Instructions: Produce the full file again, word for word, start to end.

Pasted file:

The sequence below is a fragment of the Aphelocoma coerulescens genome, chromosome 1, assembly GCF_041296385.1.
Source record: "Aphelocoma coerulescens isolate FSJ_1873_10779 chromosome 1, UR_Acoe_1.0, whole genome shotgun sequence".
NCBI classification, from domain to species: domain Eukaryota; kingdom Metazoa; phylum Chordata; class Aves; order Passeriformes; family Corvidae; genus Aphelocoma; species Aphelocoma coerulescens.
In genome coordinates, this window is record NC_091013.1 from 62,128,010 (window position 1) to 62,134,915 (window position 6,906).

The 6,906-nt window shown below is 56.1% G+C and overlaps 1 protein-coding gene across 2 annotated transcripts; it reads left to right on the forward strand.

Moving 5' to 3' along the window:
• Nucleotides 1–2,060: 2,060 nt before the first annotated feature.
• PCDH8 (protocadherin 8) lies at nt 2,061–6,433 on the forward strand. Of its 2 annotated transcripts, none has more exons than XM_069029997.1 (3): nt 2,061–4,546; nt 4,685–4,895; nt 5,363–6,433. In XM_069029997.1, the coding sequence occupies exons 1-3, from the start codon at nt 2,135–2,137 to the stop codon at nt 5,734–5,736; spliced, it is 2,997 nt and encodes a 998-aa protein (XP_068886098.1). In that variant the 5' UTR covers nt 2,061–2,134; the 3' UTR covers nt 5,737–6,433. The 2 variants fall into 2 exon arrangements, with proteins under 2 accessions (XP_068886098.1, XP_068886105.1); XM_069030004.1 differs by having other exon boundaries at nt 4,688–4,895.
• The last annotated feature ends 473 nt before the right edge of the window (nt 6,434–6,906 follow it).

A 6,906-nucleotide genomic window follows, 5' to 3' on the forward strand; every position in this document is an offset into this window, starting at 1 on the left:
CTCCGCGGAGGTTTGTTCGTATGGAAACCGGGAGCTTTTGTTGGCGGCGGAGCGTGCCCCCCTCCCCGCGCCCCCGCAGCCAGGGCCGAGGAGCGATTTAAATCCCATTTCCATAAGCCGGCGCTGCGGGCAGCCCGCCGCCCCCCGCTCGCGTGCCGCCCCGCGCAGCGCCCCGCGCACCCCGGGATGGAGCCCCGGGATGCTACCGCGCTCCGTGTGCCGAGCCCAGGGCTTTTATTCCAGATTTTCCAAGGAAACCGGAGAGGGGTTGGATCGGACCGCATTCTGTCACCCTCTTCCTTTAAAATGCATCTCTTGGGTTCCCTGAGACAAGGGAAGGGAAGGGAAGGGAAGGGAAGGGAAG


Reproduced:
The sequence below is a fragment of the Aphelocoma coerulescens genome, chromosome 1, assembly GCF_041296385.1.
Source record: "Aphelocoma coerulescens isolate FSJ_1873_10779 chromosome 1, UR_Acoe_1.0, whole genome shotgun sequence".
NCBI classification, from domain to species: domain Eukaryota; kingdom Metazoa; phylum Chordata; class Aves; order Passeriformes; family Corvidae; genus Aphelocoma; species Aphelocoma coerulescens.
In genome coordinates, this window is record NC_091013.1 from 62,128,010 (window position 1) to 62,134,915 (window position 6,906).

The 6,906-nt window shown below is 56.1% G+C and overlaps 1 protein-coding gene across 2 annotated transcripts; it reads left to right on the forward strand.

Moving 5' to 3' along the window:
• Nucleotides 1–2,060: 2,060 nt before the first annotated feature.
• PCDH8 (protocadherin 8) lies at nt 2,061–6,433 on the forward strand. Of its 2 annotated transcripts, none has more exons than XM_069029997.1 (3): nt 2,061–4,546; nt 4,685–4,895; nt 5,363–6,433. In XM_069029997.1, the coding sequence occupies exons 1-3, from the start codon at nt 2,135–2,137 to the stop codon at nt 5,734–5,736; spliced, it is 2,997 nt and encodes a 998-aa protein (XP_068886098.1). In that variant the 5' UTR covers nt 2,061–2,134; the 3' UTR covers nt 5,737–6,433. The 2 variants fall into 2 exon arrangements, with proteins under 2 accessions (XP_068886098.1, XP_068886105.1); XM_069030004.1 differs by having other exon boundaries at nt 4,688–4,895.
• The last annotated feature ends 473 nt before the right edge of the window (nt 6,434–6,906 follow it).

A 6,906-nucleotide genomic window follows, 5' to 3' on the forward strand; every position in this document is an offset into this window, starting at 1 on the left:
CTCCGCGGAGGTTTGTTCGTATGGAAACCGGGAGCTTTTGTTGGCGGCGGAGCGTGCCCCCCTCCCCGCGCCCCCGCAGCCAGGGCCGAGGAGCGATTTAAATCCCATTTCCATAAGCCGGCGCTGCGGGCAGCCCGCCGCCCCCCGCTCGCGTGCCGCCCCGCGCAGCGCCCCGCGCACCCCGGGATGGAGCCCCGGGATGCTACCGCGCTCCGTGTGCCGAGCCCAGGGCTTTTATTCCAGATTTTCCAAGGAAACCGGAGAGGGGTTGGATCGGACCGCATTCTGTCACCCTCTTCCTTTAAAATGCATCTCTTGGGTTCCCTGAGACAAGGGAAGGGAAGGGAAGGGAAGGGAAGGGAAG